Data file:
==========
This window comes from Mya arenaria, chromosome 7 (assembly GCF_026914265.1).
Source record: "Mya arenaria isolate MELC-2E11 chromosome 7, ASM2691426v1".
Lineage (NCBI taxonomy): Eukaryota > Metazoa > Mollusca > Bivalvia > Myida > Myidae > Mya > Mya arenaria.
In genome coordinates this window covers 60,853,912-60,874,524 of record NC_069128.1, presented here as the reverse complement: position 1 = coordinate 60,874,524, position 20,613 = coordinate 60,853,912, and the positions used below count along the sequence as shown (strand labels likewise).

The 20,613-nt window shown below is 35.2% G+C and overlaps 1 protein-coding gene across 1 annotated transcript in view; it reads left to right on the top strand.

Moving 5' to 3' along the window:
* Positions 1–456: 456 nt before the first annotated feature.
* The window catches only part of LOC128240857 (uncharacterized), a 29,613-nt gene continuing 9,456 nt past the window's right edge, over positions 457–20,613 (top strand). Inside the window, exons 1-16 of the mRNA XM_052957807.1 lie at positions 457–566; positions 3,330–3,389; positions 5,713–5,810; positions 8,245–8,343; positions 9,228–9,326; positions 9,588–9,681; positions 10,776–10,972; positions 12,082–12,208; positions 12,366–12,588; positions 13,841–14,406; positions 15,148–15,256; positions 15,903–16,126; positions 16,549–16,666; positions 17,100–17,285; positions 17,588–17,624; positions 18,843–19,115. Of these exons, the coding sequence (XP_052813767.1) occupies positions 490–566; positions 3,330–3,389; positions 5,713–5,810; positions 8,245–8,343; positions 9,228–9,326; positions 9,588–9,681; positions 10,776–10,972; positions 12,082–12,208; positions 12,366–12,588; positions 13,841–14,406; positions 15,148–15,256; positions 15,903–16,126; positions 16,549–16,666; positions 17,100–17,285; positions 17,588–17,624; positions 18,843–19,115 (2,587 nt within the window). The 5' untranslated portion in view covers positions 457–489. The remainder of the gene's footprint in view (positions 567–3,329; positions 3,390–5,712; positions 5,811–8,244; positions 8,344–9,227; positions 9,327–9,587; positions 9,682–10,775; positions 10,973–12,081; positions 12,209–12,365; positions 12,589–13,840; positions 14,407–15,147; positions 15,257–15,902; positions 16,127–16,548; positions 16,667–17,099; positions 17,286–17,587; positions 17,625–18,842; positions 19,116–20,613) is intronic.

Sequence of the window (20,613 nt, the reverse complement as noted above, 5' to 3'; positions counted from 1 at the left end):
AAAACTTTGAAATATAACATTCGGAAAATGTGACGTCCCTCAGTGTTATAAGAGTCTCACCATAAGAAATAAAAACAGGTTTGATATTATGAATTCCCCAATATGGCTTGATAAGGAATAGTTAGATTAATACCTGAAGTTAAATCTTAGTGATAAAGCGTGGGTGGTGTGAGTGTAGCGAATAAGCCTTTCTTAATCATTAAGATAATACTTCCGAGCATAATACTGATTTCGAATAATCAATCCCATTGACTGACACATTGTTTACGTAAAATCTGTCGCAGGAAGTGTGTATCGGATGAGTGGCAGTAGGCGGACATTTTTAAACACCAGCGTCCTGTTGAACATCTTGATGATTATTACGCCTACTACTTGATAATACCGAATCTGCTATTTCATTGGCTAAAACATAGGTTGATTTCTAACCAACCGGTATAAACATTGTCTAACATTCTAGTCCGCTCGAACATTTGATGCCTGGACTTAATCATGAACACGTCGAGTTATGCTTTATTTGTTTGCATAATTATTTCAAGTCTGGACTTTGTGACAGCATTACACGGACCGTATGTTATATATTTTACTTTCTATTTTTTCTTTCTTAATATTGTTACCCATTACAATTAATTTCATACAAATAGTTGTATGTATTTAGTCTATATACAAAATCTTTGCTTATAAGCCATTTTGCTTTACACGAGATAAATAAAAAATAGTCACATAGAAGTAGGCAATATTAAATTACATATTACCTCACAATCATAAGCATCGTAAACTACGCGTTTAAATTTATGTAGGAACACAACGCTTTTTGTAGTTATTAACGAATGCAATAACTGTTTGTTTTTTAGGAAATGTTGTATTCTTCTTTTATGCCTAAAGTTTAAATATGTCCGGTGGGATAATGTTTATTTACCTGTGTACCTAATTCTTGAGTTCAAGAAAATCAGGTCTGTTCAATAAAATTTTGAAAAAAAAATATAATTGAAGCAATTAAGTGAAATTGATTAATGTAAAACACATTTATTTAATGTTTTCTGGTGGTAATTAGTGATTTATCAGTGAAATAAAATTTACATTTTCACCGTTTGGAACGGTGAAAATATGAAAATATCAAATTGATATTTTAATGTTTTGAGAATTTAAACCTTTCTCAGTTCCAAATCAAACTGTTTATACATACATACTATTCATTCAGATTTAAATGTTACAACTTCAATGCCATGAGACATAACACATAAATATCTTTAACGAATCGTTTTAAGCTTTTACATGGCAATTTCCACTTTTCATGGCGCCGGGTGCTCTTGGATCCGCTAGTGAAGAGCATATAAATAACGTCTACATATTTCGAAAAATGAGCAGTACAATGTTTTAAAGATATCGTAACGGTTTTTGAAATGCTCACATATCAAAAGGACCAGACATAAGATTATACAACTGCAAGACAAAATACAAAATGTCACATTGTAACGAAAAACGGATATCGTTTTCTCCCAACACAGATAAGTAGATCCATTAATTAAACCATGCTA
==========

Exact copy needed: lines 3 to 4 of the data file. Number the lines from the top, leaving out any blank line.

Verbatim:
Lineage (NCBI taxonomy): Eukaryota > Metazoa > Mollusca > Bivalvia > Myida > Myidae > Mya > Mya arenaria.
In genome coordinates this window covers 60,853,912-60,874,524 of record NC_069128.1, presented here as the reverse complement: position 1 = coordinate 60,874,524, position 20,613 = coordinate 60,853,912, and the positions used below count along the sequence as shown (strand labels likewise).